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Photo: Courtesy Of The Adipositivity Project.
"Not the unwitting, headless, fat folks in grease-stained T-shirts the media (fueled by the $66-billion/year U.S. weight-loss industry) would have you believe we are."
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Photo: Courtesy Of The Adipositivity Project.
"I'd subvert the very tool most often used to instill body hate."
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Photo: Courtesy Of The Adipositivity Project.
"[That's why] in 2007 I launched The Adipositivity Project, a body politics photo-activism campaign that's part fat, part feminism, part 'f**k you.'"
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Photo: Courtesy Of The Adipositivity Project.
"I soon came to understand that fat people needed these positive depictions as much as the general population."
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Photo: Courtesy Of The Adipositivity Project.
How did you connect with the couples featured in "The Valentine Series"?
"99% of the time, people who'd like to pose for the project contact me."
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Photo: Courtesy Of The Adipositivity Project.
"The only requirement is that they be fat and able to get to NYC. Same goes for the 'Valentine' couples."
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Photo: Courtesy Of The Adipositivity Project.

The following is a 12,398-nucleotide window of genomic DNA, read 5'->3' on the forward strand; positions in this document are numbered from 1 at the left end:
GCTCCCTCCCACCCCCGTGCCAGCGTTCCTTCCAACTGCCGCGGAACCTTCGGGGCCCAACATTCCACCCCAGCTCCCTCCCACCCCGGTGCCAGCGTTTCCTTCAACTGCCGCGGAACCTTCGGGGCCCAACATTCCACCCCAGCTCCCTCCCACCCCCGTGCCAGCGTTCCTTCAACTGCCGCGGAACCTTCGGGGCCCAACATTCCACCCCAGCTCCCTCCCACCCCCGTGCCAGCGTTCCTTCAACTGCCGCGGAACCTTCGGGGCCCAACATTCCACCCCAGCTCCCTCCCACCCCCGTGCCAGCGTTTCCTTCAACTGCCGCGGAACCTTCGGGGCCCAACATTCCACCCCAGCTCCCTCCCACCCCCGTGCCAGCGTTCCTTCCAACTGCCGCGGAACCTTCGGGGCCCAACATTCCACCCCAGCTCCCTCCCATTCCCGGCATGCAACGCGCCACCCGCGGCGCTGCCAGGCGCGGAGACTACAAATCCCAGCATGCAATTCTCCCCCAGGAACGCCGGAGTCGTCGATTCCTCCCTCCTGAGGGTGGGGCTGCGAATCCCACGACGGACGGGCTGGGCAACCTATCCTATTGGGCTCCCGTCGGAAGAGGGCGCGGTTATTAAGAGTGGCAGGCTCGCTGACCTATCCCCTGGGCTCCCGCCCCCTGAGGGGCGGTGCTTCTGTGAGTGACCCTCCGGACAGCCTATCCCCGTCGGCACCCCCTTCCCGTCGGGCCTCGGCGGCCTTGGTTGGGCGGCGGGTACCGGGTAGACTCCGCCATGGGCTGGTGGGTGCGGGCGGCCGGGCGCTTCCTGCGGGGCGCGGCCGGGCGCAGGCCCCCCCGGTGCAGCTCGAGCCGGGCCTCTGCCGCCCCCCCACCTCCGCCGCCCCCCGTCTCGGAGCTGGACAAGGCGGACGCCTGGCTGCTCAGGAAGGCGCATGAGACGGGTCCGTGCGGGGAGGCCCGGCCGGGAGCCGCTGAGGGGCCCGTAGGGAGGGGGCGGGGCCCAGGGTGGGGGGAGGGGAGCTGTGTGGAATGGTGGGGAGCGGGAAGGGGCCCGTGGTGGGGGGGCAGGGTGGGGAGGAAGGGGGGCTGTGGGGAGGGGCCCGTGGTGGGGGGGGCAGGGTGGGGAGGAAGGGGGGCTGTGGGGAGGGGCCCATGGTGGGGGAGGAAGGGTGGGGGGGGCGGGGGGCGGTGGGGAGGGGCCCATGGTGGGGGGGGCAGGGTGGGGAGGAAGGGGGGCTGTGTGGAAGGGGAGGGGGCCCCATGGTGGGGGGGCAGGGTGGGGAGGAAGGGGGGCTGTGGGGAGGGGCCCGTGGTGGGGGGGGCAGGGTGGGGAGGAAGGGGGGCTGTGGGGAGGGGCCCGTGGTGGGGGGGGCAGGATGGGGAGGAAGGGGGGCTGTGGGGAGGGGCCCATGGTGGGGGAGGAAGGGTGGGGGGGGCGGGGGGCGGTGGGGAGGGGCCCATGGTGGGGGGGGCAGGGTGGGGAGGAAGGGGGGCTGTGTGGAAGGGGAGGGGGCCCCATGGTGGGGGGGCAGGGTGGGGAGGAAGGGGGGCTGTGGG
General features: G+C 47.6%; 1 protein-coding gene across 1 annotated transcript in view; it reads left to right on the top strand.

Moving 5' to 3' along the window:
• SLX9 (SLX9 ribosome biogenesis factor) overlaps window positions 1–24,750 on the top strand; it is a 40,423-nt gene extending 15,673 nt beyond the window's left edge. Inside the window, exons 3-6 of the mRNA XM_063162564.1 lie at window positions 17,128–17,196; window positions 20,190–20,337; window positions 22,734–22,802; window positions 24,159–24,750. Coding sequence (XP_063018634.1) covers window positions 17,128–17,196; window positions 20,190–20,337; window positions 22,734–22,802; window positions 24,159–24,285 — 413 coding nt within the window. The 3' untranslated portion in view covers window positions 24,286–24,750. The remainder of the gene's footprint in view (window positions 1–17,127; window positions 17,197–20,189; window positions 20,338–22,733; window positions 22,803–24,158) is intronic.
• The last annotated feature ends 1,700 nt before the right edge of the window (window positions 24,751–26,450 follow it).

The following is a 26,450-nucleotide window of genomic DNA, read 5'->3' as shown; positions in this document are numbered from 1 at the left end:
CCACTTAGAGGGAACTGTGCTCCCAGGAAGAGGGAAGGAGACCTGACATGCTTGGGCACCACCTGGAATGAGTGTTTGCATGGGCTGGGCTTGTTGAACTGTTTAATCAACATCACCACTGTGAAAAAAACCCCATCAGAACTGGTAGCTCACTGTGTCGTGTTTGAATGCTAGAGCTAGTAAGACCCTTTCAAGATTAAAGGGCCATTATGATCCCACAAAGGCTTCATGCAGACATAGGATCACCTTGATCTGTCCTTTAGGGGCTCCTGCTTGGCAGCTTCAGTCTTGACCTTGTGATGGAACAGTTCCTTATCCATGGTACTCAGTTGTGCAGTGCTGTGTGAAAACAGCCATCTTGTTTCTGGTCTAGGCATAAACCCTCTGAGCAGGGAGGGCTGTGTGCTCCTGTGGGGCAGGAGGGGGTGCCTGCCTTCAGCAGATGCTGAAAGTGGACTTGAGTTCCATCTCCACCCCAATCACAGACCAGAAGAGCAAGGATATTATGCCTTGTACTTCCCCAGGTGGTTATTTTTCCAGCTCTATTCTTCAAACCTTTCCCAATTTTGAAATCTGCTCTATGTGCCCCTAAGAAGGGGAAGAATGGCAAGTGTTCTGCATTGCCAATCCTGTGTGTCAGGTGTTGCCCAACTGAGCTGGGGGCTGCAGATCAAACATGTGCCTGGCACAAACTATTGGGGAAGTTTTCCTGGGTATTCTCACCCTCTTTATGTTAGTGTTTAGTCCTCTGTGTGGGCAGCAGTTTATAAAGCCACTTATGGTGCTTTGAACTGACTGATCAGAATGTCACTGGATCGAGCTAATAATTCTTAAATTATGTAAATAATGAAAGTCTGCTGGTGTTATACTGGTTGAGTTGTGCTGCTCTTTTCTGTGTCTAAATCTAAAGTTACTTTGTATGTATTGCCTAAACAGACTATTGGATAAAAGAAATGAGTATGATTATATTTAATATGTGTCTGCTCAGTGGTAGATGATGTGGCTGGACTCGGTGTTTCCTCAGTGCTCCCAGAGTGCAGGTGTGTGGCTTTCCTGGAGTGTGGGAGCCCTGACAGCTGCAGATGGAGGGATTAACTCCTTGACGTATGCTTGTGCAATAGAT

"Diversity is very important to me."
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Photo: Courtesy Of The Adipositivity Project.
"The series includes many people of color, gay couples, trans* people, and disabled folks."
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Photo: Courtesy Of The Adipositivity Project.
What is it like to shoot couples as opposed to individuals — how do different couples feel about sharing these intimate moments?
"It was never my intention to photograph couples. A year or so into the project, I was shooting a young woman who was accompanied by the guy she was dating, musician and now Associate Editor at SPIN, Dan Weiss."
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Photo: Courtesy Of The Adipositivity Project.
"He made the suggestion that I include images of fat people with their partners. I told him to get naked. He did."
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Photo: Courtesy Of The Adipositivity Project.
"The 'Valentine Series' was born!"
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Photo: Courtesy Of The Adipositivity Project.
"It's a bit trickier than shooting individuals, but it's magically effective in combating the commonly held belief that fat people aren't worthy of love."
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Photo: Courtesy Of The Adipositivity Project.
"Plus, it really pisses off the sizeists who have a lot invested in maintaining their 'fatties are all sad and lonely' fiction. That's a bonus for me."
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Photo: Courtesy Of The Adipositivity Project.
"As far as how the couples feel, I interviewed a bunch of Adiposers for a lecture I did a few months ago, and I was surprised at the number of couples who found it a pivotal, revelatory experience in their relationships. Not to mention hot."
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Photo: Courtesy Of The Adipositivity Project.